Candor on the decline?

Deepdale

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May 4, 2005
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A man in his early 30s was speaking to an employee at Apple Soho yesterday and sought his views on a few of the issues surrounding the MBP, specifically the heat and noise that have been the subject of many postings here.

The employee responded by saying, "This is the first time I am hearing about any such concerns on the MacBook Pro. If that was the case, I am sure those of us who work in the Apple stores would have been aware of it by now."

Anybody else think that reply is disingenuous? I would not expect any company to have posters on the walls enumerating problems -- be they big or small -- with any product line they are selling, but acknowledging basic issues generally tends to be received better by the public than glossing over matters.
 

iPie

macrumors regular
Feb 21, 2006
132
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Milan, Italy
I agree completely.

In fact it is pissing me off so much that I am not going to get a MBP. I was leaning towards the mini but at half the price I can go out and get a PC. Since I have all the software I need already....

I Apple can improve their attitude and hardware then maybe I'll get a laptop next year.
 

Blue Velvet

Moderator emeritus
Jul 4, 2004
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Deepdale said:
Anybody else think that reply is disingenuous?

Damned if you do, damned if you don't.

If the person wants to keep their job or has ambitions within an organisation and there's an official party line to toe from above, then you keep your mouth shut or give a carefully-calibrated answer such as the one provided by the employee.

In an ideal world, it wouldn't be so but sometimes the truth is an inconvenient luxury when the main business is shifting units. Since when was Apple a charity?
 

Deepdale

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Blue Velvet said:
Since when was Apple a charity?
One look at their pricing structure over the years of their existence and it is readily apparent that charity was hardly the guiding force.
 

iPie

macrumors regular
Feb 21, 2006
132
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Milan, Italy
Blue Velvet said:
Since when was Apple a charity?
True, true,

but they seem to view Apple users as donors.

Honesty has nothing to do with being a charity (but perhaps we have different world views).

I would happily pay a price premium to an honest company that gave me good quality products.

So where is apple today in that story?
 

juanm

macrumors 68000
May 1, 2006
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An idea would be to go to the same place two days later, and make another person (friend, girlfriend, relative...) ask the same employee about the whining and heat issues... If he says again "I've never ever heard of...", you can answer him "That's weird... because yesterday a friend of mine came and asked you about this issue..."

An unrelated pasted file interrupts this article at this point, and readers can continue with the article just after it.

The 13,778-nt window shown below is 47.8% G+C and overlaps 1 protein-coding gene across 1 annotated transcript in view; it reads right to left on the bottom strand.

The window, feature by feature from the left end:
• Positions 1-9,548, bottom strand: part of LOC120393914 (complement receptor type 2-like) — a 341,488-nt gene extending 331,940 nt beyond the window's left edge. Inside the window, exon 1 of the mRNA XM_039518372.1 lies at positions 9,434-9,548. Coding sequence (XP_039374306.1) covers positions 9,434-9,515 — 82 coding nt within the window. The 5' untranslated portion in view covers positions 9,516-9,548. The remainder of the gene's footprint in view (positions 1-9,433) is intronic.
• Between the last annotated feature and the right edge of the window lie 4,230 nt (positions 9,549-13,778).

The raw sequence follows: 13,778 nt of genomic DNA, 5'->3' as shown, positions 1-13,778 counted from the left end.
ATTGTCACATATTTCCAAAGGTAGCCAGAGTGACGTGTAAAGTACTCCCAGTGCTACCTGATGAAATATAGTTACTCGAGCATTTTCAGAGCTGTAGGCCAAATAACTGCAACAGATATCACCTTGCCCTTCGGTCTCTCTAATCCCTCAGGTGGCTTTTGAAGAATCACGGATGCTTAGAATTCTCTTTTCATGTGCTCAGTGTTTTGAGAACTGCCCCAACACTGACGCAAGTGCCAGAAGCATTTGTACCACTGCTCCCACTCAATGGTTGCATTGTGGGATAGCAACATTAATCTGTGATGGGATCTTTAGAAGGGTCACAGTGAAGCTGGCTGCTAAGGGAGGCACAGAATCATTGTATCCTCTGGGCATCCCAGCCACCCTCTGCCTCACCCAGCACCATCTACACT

Better: Go each time with a whining MacBook Pro as a proof (it can be the same both times, as they seem to ignore the sound...)

Or beven better: spread the word and make a meeting of fully charged MBPs in the store, all whining at the same time! :D
 

generik

macrumors 601
Aug 5, 2005
4,116
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Minitrue
Juan Moro said:
An idea would be to go to the same place two days later, and make another person (friend, girlfriend, relative...) ask the same employee about the whining and heat issues... If he says again "I've never ever heard of...", you can answer him "That's weird... because yesterday a friend of mine came and asked you about this issue..."

Better: Go each time with a whining MacBook Pro as a proof (it can be the same both times, as they seem to ignore the sound...)

Or beven better: spread the word and make a meeting of fully charged MBPs in the store, all whining at the same time! :D
I really wonder how bad the whining issue is, but I suppose if 100 MBP customers can gather togther it'd generate quite a lot of buzz!
 

Deepdale

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iPie said:
I would happily pay a price premium to an honest company that gave me good quality products. So where is apple today in that story?
I also willingly pay more for selected items, and the reasonable expectation from customers is that the added cost translate into something measurable in the quality. And that means more than having the Apple logo displayed on the case.
 

EricChunky

macrumors regular
Feb 12, 2006
202
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London
that's not as bad as the London Regent Store.

The manager told me that my MBP is hot because i didn't tear off the plastic on the power adapter. :cool:
 

Deepdale

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EricChunky said:
The manager told me that my MBP is hot because i didn't tear off the plastic on the power adapter.
The answers just keep on improving. Why not simply settle on this ... "Apple is a very cool company, but you have to admit we do sell the hottest products."